Plastics and Recreational Water Safety: A Swimming Combination

Plastics and Recreational Water Safety: A Swimming Combination Image

When it comes to water safety, prevention is the best policy.  It’s also important to know what to do in an emergency.  According to the U.S. Centers for Disease Control and Prevention, there can be more than 3,000 drowning fatalities in the U.S. annually, and for every child 14 years and younger who dies from drowning, five more receive emergency care for nonfatal submersion injuries.

The good news is that there are some relatively simple things parents can do – and teach their children – to promote water safety at home, at the pool, while boating, and on vacation.  A number of plastic safety devices are available to help keep your kids safe in and around the water.  Plastics are durable, lightweight and waterproof – great for products used in the wet environment.

How to use a pole or ring buoy in an emergency
If a swimmer is in trouble, quickly grab a pole, ring buoy, rope or even a towel and throw or extend the object without getting into the water yourself. Firmly brace yourself and, once the victim has taken hold of the object, pull him or her to safety. If you can’t get to a phone, yell for someone to call 9-1-1. Try to avoid coming into direct contact with the person who is drowning. The danger is that a struggling swimmer could easily – though unintentionally – pull you underwater.  


Staying Safe In, On, or Near the Water

  • Learn to swim. It’s the most important thing anyone – parents and kids – can do to increase safety near the water.
  • Learn CPR (cardiopulmonary resuscitation).  Everyone caring for children near the water should be trained in CPR.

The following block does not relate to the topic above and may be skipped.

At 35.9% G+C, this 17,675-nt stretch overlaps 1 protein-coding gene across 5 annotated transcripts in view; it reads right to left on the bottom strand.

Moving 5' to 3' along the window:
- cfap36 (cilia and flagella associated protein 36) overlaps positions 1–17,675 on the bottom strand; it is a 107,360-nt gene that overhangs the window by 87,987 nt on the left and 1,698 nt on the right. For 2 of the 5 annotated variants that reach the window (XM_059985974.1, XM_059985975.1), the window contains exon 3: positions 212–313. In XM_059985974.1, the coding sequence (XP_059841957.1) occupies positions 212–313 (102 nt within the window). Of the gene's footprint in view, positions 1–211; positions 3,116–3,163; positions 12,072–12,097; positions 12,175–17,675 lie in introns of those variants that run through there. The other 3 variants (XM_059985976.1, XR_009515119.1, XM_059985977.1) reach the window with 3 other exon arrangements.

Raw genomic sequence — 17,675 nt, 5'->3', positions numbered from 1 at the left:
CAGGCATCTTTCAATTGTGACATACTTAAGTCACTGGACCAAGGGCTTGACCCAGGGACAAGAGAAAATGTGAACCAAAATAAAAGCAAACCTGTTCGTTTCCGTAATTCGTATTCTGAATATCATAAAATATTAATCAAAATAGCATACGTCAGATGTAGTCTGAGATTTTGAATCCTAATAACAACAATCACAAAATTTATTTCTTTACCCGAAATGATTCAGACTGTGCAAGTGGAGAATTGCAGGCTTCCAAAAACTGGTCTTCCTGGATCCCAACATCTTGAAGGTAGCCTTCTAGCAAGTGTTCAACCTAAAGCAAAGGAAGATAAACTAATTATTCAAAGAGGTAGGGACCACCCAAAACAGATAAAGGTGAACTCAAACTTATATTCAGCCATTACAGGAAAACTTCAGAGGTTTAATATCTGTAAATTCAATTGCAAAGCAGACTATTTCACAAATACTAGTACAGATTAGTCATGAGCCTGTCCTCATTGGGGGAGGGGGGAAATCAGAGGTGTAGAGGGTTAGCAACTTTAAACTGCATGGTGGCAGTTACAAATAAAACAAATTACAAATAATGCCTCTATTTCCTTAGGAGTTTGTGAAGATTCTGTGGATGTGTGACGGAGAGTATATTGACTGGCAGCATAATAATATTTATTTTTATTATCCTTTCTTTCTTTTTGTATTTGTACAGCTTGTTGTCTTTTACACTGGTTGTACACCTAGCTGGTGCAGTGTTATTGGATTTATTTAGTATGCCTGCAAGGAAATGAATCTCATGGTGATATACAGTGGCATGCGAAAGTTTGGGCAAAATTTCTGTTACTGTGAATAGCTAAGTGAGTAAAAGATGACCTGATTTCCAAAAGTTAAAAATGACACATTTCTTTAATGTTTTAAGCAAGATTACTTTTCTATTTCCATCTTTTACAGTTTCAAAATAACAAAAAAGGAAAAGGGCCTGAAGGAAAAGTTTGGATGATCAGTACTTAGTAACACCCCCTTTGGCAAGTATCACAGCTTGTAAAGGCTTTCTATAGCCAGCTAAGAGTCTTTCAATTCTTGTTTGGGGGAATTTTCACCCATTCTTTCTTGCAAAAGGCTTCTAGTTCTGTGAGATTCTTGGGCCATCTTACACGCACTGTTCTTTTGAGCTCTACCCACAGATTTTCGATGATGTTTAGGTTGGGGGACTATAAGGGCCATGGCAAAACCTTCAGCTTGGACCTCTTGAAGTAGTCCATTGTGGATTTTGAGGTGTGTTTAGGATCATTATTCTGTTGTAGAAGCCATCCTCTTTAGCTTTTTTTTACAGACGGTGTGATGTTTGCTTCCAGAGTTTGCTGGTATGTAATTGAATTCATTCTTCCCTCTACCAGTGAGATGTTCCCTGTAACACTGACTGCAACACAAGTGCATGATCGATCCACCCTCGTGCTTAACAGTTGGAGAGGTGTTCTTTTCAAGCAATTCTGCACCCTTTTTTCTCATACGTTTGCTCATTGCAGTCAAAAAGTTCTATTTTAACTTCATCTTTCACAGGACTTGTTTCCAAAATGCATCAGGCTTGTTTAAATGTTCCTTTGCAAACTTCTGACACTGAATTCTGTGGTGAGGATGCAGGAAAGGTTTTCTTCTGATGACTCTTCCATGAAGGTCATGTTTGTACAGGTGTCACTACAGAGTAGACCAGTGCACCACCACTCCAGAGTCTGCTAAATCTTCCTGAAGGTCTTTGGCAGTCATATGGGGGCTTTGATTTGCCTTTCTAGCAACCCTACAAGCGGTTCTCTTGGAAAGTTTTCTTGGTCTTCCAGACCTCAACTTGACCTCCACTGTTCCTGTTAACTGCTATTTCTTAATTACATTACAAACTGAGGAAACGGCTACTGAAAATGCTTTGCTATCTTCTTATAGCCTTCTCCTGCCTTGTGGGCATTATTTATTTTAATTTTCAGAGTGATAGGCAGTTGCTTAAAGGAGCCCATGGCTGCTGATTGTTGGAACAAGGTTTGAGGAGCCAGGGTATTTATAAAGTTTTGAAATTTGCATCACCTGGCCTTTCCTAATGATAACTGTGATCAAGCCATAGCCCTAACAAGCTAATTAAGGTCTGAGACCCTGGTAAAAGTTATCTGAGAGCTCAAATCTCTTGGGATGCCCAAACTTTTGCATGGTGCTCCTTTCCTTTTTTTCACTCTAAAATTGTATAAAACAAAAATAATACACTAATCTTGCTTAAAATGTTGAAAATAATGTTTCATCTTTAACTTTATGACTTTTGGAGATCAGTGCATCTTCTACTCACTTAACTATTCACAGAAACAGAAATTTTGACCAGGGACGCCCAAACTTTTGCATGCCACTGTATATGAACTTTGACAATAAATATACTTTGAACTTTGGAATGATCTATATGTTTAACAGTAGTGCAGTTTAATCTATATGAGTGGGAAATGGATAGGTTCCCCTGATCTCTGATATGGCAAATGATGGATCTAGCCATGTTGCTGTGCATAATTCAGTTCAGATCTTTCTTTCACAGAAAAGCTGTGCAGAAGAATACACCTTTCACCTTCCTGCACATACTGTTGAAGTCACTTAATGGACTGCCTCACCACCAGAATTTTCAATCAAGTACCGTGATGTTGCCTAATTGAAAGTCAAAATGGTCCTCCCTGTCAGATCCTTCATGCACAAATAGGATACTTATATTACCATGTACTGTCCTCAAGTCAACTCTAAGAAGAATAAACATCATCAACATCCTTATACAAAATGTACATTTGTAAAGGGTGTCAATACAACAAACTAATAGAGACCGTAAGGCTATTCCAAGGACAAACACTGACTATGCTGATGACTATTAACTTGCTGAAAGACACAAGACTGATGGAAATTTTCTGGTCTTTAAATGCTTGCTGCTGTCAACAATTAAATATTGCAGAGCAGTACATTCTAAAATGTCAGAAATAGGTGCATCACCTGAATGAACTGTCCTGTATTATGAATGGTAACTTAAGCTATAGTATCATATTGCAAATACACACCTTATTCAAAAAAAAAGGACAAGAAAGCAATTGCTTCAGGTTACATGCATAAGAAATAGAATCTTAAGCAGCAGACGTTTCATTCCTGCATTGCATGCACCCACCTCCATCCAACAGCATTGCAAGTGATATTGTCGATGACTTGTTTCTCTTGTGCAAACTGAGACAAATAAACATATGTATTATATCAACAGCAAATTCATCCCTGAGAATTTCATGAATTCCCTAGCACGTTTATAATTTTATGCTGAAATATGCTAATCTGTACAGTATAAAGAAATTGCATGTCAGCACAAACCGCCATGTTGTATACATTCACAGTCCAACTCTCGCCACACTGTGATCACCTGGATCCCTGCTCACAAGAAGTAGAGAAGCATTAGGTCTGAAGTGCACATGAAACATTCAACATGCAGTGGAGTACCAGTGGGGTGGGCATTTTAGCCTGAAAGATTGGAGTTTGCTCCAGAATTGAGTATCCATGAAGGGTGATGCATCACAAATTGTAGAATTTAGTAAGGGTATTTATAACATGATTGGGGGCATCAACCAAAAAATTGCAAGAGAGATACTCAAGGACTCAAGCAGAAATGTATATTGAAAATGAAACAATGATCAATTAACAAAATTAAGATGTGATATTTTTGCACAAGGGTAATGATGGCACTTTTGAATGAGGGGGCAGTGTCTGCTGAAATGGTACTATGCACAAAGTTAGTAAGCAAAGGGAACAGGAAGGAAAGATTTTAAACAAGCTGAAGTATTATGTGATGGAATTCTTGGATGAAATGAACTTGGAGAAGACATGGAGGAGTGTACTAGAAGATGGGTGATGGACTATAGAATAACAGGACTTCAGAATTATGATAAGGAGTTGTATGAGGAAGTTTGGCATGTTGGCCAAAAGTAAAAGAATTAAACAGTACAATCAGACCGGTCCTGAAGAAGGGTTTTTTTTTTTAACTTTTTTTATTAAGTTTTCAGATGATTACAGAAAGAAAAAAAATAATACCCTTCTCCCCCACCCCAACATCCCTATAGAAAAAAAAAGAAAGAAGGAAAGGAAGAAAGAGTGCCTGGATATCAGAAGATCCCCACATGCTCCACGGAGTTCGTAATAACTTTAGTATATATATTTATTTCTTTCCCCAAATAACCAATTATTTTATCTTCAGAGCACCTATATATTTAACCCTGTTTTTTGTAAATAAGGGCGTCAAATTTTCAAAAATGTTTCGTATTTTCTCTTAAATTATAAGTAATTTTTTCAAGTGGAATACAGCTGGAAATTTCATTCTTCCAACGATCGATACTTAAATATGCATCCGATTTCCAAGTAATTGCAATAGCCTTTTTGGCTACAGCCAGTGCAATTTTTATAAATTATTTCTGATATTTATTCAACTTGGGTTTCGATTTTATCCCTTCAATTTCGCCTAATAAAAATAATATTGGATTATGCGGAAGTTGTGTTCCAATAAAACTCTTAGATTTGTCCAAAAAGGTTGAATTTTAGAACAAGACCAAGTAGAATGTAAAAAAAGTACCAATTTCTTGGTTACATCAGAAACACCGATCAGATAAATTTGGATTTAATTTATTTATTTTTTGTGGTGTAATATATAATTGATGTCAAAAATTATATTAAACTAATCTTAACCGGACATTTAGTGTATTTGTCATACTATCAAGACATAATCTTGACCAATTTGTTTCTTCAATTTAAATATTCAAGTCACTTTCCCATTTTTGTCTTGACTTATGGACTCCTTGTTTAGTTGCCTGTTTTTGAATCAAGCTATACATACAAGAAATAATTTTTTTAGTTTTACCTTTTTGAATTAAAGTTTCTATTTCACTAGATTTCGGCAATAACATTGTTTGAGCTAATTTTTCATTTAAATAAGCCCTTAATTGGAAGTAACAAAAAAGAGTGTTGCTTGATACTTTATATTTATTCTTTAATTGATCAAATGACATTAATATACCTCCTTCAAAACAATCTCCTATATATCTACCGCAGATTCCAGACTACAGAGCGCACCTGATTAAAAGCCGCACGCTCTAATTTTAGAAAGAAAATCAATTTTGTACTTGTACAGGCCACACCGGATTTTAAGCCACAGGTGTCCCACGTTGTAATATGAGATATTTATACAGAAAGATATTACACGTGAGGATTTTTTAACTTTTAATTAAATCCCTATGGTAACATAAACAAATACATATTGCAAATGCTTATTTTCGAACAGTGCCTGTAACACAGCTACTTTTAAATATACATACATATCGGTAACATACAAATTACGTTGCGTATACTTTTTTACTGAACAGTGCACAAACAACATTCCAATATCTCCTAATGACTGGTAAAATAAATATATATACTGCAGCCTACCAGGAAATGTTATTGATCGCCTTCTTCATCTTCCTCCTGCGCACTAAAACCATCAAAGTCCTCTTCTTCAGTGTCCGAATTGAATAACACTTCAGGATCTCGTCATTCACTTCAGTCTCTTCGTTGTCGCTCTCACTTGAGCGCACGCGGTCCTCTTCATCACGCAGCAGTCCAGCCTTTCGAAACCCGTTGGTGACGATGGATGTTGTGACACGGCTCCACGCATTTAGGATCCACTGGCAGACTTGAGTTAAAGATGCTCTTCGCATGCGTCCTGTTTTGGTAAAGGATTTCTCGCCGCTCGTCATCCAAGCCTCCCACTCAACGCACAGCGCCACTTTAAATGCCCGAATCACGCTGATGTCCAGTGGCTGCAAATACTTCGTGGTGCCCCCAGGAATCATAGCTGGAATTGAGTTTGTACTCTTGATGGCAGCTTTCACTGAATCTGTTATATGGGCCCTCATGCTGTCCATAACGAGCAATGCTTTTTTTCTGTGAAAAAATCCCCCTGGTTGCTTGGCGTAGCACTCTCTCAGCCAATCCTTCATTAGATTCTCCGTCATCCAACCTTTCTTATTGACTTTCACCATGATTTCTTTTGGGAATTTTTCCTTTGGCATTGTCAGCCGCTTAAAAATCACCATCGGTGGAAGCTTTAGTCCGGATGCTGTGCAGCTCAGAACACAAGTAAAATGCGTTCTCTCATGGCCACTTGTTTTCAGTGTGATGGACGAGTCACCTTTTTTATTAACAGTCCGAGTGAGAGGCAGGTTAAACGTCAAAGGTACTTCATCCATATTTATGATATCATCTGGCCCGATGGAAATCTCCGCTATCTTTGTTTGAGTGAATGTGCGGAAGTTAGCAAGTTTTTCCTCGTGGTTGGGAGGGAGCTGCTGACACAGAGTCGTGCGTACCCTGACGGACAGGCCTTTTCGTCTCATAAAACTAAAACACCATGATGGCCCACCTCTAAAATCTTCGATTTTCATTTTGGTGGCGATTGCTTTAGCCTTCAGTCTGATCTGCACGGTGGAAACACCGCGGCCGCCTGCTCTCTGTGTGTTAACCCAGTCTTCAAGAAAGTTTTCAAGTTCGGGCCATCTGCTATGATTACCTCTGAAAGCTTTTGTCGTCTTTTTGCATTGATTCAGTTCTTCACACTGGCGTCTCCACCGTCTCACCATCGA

• Closely supervise children whenever they are around the water and teach older children to always swim with a buddy. 
  • Use U.S. Coast Guard-approved plastic flotation devices to help newer swimmers stay above water, but keep in mind that these are not intended to be used as supervision substitutes.  Parents should remain close to children and attentive.
  • If you have a backyard pool, keep a U.S. Coast Guard-approved plastic ring buoy and a lightweight reaching pole close by and teach your children how to use them in an emergency.
  • If you have a backyard pool, enclose the pool area completely with an appropriate self-closing, self-locking fence.  Plastic pool covers also are helpful but should be completely removed prior to using the pool.
  • Wear skid-resistant plastic water shoes to prevent feet from getting burned on a hot deck or in the sand.
  • In a boating situation, make sure everyone is outfitted with a U.S. Coast Guard-approved plastic life vest or personal flotation device that is appropriately sized for a child or adult.
  • Help kids stay alert and hydrated by giving them plenty of water before they start to feel thirsty.  Use shatter-resistant plastic cups or bring along a lightweight, shatter-resistant plastic water bottle.
  • Keep a portable phone or cell phone on hand, and store it in a sealable plastic bag to help keep it dry.  Teach children to call 9-1-1 in case of an emergency.

Keeping Afloat with Plastics
Personal floatation devices (PFDs) constructed of lightweight, durable plastics – including polyethylene foam, nylon and vinyl – help keep your head above the surface, provide buoyancy and assist in thermal protection in emergency situations. Non-swimmers should always use a U.S. Coast Guard-approved PFD when they are in or around the water. Be sure to select a PDF that fits; it should not be restrictive, reduce upper body movement or impede the airway. Even the strongest swimmers should use a PFD while boating.  In fact, many states and waterways now require it.


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